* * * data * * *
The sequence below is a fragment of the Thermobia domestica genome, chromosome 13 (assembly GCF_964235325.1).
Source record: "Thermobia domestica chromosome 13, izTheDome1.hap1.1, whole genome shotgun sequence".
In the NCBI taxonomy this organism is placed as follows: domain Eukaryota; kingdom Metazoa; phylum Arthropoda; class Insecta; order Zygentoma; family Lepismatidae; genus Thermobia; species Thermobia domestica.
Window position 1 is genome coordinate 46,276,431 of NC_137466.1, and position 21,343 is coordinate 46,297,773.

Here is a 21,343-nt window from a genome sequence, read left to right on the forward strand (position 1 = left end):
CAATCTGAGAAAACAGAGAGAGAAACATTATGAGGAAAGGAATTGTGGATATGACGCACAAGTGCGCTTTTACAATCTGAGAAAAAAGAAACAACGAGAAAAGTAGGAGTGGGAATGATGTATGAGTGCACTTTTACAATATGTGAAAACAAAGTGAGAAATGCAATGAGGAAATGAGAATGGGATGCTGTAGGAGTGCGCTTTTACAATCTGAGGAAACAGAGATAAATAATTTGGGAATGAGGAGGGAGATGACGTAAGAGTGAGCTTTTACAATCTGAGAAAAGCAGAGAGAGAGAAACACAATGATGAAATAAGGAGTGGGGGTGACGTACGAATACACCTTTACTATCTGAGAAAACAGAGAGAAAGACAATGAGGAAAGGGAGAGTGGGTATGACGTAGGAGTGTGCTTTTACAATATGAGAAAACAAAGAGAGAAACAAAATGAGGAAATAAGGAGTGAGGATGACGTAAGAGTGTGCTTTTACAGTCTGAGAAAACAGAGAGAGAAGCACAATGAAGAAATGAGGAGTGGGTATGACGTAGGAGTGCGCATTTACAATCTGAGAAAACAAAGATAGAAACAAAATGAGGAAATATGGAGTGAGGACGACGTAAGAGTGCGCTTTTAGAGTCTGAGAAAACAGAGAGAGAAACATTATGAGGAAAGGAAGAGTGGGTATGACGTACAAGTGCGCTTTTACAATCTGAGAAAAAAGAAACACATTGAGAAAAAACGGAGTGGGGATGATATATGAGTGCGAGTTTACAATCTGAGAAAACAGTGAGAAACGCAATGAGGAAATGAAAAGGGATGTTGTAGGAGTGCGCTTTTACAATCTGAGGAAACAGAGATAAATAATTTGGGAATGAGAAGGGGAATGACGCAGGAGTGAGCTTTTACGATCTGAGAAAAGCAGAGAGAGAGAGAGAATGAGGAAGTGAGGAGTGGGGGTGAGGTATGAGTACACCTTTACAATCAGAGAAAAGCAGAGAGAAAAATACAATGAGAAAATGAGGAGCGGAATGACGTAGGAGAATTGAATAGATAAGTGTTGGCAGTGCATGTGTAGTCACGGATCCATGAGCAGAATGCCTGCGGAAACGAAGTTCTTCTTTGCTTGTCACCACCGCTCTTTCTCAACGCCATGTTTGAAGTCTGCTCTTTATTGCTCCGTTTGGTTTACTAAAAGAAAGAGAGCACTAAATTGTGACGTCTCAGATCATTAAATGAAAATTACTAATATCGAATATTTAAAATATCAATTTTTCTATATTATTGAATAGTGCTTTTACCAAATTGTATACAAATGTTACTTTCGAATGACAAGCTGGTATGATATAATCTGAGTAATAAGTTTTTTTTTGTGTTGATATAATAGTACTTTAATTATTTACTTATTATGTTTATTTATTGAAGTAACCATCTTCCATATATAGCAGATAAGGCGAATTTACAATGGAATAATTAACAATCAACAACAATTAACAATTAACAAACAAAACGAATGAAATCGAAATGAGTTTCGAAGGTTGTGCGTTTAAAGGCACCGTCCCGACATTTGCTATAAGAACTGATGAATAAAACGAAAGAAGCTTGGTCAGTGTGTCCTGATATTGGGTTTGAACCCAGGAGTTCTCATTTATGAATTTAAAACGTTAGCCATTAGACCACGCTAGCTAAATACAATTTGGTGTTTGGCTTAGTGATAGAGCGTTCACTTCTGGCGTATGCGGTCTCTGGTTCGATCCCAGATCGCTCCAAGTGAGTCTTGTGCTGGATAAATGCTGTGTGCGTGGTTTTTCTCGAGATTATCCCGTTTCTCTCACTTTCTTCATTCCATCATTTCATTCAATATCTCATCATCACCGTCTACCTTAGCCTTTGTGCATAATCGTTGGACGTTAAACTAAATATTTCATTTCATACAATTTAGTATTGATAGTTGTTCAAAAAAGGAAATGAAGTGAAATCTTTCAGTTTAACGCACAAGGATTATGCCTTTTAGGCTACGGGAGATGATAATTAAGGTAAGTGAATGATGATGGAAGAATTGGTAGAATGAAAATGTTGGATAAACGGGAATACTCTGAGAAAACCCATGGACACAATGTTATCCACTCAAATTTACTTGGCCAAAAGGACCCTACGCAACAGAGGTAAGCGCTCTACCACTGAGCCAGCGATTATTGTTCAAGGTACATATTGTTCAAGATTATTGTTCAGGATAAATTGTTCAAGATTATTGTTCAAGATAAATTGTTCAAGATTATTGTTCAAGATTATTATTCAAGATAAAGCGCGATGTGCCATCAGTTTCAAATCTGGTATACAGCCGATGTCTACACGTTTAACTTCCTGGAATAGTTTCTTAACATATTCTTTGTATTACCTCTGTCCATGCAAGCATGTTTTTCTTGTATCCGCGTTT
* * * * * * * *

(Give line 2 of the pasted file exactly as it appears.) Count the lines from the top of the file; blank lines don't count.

Source record: "Thermobia domestica chromosome 13, izTheDome1.hap1.1, whole genome shotgun sequence".